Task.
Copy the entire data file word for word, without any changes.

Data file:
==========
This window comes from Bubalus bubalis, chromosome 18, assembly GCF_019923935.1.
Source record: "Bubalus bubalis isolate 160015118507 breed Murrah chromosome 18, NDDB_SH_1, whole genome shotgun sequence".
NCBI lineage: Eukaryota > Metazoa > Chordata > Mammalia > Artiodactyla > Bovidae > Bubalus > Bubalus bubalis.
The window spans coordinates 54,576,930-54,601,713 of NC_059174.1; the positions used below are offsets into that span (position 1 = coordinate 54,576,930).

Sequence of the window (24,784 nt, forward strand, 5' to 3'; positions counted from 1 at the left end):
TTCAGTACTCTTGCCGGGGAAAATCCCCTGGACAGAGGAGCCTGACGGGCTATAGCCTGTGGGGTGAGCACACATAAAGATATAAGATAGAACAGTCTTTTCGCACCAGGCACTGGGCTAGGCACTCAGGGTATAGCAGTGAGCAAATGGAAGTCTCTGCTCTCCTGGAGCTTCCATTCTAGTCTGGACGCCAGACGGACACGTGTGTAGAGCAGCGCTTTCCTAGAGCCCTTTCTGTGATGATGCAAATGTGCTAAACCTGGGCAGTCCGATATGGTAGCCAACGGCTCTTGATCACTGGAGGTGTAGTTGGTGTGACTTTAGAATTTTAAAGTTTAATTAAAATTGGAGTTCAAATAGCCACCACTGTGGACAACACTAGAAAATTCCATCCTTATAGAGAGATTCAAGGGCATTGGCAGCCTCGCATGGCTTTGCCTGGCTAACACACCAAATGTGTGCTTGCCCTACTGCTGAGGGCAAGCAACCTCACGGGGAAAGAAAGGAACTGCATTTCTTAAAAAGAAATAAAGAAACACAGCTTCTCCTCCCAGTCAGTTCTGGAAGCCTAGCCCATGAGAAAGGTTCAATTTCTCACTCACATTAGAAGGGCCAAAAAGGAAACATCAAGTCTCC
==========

This window comes from Bubalus bubalis, chromosome 18, assembly GCF_019923935.1.
Source record: "Bubalus bubalis isolate 160015118507 breed Murrah chromosome 18, NDDB_SH_1, whole genome shotgun sequence".
NCBI lineage: Eukaryota > Metazoa > Chordata > Mammalia > Artiodactyla > Bovidae > Bubalus > Bubalus bubalis.
The window spans coordinates 54,576,930-54,601,713 of NC_059174.1; the positions used below are offsets into that span (position 1 = coordinate 54,576,930).

Sequence of the window (24,784 nt, forward strand, 5' to 3'; positions counted from 1 at the left end):
TTCAGTACTCTTGCCGGGGAAAATCCCCTGGACAGAGGAGCCTGACGGGCTATAGCCTGTGGGGTGAGCACACATAAAGATATAAGATAGAACAGTCTTTTCGCACCAGGCACTGGGCTAGGCACTCAGGGTATAGCAGTGAGCAAATGGAAGTCTCTGCTCTCCTGGAGCTTCCATTCTAGTCTGGACGCCAGACGGACACGTGTGTAGAGCAGCGCTTTCCTAGAGCCCTTTCTGTGATGATGCAAATGTGCTAAACCTGGGCAGTCCGATATGGTAGCCAACGGCTCTTGATCACTGGAGGTGTAGTTGGTGTGACTTTAGAATTTTAAAGTTTAATTAAAATTGGAGTTCAAATAGCCACCACTGTGGACAACACTAGAAAATTCCATCCTTATAGAGAGATTCAAGGGCATTGGCAGCCTCGCATGGCTTTGCCTGGCTAACACACCAAATGTGTGCTTGCCCTACTGCTGAGGGCAAGCAACCTCACGGGGAAAGAAAGGAACTGCATTTCTTAAAAAGAAATAAAGAAACACAGCTTCTCCTCCCAGTCAGTTCTGGAAGCCTAGCCCATGAGAAAGGTTCAATTTCTCACTCACATTAGAAGGGCCAAAAAGGAAACATCAAGTCTCC